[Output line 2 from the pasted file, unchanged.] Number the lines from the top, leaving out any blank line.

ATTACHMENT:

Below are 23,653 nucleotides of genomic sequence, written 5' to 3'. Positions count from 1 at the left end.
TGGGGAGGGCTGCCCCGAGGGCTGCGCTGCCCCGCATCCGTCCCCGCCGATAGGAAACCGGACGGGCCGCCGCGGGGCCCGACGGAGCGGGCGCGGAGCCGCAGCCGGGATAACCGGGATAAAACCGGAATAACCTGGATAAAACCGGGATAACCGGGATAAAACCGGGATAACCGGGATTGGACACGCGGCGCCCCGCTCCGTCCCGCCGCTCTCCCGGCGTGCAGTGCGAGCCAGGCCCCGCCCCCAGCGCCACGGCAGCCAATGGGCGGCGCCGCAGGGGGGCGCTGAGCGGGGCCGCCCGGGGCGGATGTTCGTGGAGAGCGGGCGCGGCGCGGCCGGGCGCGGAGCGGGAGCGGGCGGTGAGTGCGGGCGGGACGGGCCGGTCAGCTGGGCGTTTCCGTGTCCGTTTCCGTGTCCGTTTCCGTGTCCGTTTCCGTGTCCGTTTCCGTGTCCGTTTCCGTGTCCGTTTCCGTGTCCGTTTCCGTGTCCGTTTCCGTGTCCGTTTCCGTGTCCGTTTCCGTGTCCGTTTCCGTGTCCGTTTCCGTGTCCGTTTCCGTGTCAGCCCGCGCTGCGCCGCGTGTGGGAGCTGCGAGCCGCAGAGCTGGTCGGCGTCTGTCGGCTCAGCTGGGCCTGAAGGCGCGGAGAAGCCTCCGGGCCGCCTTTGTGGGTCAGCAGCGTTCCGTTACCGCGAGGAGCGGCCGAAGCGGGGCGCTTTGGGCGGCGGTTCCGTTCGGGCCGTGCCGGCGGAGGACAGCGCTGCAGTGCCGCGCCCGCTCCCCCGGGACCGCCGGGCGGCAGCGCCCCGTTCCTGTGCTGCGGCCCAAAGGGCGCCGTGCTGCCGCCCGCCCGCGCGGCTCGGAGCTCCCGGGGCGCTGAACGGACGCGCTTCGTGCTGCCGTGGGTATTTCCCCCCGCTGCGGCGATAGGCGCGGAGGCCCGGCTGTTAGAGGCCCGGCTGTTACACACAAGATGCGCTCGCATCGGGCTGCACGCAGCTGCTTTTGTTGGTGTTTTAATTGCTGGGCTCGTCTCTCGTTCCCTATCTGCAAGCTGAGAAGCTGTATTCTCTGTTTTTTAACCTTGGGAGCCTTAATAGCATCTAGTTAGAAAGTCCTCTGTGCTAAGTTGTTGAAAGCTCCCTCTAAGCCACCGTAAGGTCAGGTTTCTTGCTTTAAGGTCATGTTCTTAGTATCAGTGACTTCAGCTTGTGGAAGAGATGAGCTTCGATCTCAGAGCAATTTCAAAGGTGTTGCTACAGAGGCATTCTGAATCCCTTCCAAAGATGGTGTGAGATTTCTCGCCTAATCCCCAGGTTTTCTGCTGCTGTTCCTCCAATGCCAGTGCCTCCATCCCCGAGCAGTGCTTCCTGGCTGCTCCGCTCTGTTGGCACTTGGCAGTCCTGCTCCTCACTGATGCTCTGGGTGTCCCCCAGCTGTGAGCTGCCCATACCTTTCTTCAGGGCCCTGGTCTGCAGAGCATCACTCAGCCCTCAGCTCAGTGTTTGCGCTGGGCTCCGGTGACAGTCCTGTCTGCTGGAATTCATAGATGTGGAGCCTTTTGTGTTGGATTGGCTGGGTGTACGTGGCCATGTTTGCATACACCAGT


TGGGGAGGGCTGCCCCGAGGGCTGCGCTGCCCCGCATCCGTCCCCGCCGATAGGAAACCGGACGGGCCGCCGCGGGGCCCGACGGAGCGGGCGCGGAGCCGCAGCCGGGATAACCGGGATAAAACCGGAATAACCTGGATAAAACCGGGATAACCGGGATAAAACCGGGATAACCGGGATTGGACACGCGGCGCCCCGCTCCGTCCCGCCGCTCTCCCGGCGTGCAGTGCGAGCCAGGCCCCGCCCCCAGCGCCACGGCAGCCAATGGGCGGCGCCGCAGGGGGGCGCTGAGCGGGGCCGCCCGGGGCGGATGTTCGTGGAGAGCGGGCGCGGCGCGGCCGGGCGCGGAGCGGGAGCGGGCGGTGAGTGCGGGCGGGACGGGCCGGTCAGCTGGGCGTTTCCGTGTCCGTTTCCGTGTCCGTTTCCGTGTCCGTTTCCGTGTCCGTTTCCGTGTCCGTTTCCGTGTCCGTTTCCGTGTCCGTTTCCGTGTCCGTTTCCGTGTCCGTTTCCGTGTCCGTTTCCGTGTCCGTTTCCGTGTCCGTTTCCGTGTCCGTTTCCGTGTCAGCCCGCGCTGCGCCGCGTGTGGGAGCTGCGAGCCGCAGAGCTGGTCGGCGTCTGTCGGCTCAGCTGGGCCTGAAGGCGCGGAGAAGCCTCCGGGCCGCCTTTGTGGGTCAGCAGCGTTCCGTTACCGCGAGGAGCGGCCGAAGCGGGGCGCTTTGGGCGGCGGTTCCGTTCGGGCCGTGCCGGCGGAGGACAGCGCTGCAGTGCCGCGCCCGCTCCCCCGGGACCGCCGGGCGGCAGCGCCCCGTTCCTGTGCTGCGGCCCAAAGGGCGCCGTGCTGCCGCCCGCCCGCGCGGCTCGGAGCTCCCGGGGCGCTGAACGGACGCGCTTCGTGCTGCCGTGGGTATTTCCCCCCGCTGCGGCGATAGGCGCGGAGGCCCGGCTGTTAGAGGCCCGGCTGTTACACACAAGATGCGCTCGCATCGGGCTGCACGCAGCTGCTTTTGTTGGTGTTTTAATTGCTGGGCTCGTCTCTCGTTCCCTATCTGCAAGCTGAGAAGCTGTATTCTCTGTTTTTTAACCTTGGGAGCCTTAATAGCATCTAGTTAGAAAGTCCTCTGTGCTAAGTTGTTGAAAGCTCCCTCTAAGCCACCGTAAGGTCAGGTTTCTTGCTTTAAGGTCATGTTCTTAGTATCAGTGACTTCAGCTTGTGGAAGAGATGAGCTTCGATCTCAGAGCAATTTCAAAGGTGTTGCTACAGAGGCATTCTGAATCCCTTCCAAAGATGGTGTGAGATTTCTCGCCTAATCCCCAGGTTTTCTGCTGCTGTTCCTCCAATGCCAGTGCCTCCATCCCCGAGCAGTGCTTCCTGGCTGCTCCGCTCTGTTGGCACTTGGCAGTCCTGCTCCTCACTGATGCTCTGGGTGTCCCCCAGCTGTGAGCTGCCCATACCTTTCTTCAGGGCCCTGGTCTGCAGAGCATCACTCAGCCCTCAGCTCAGTGTTTGCGCTGGGCTCCGGTGACAGTCCTGTCTGCTGGAATTCATAGATGTGGAGCCTTTTGTGTTGGATTGGCTGGGTGTACGTGGCCATGTTTGCATACACCAGT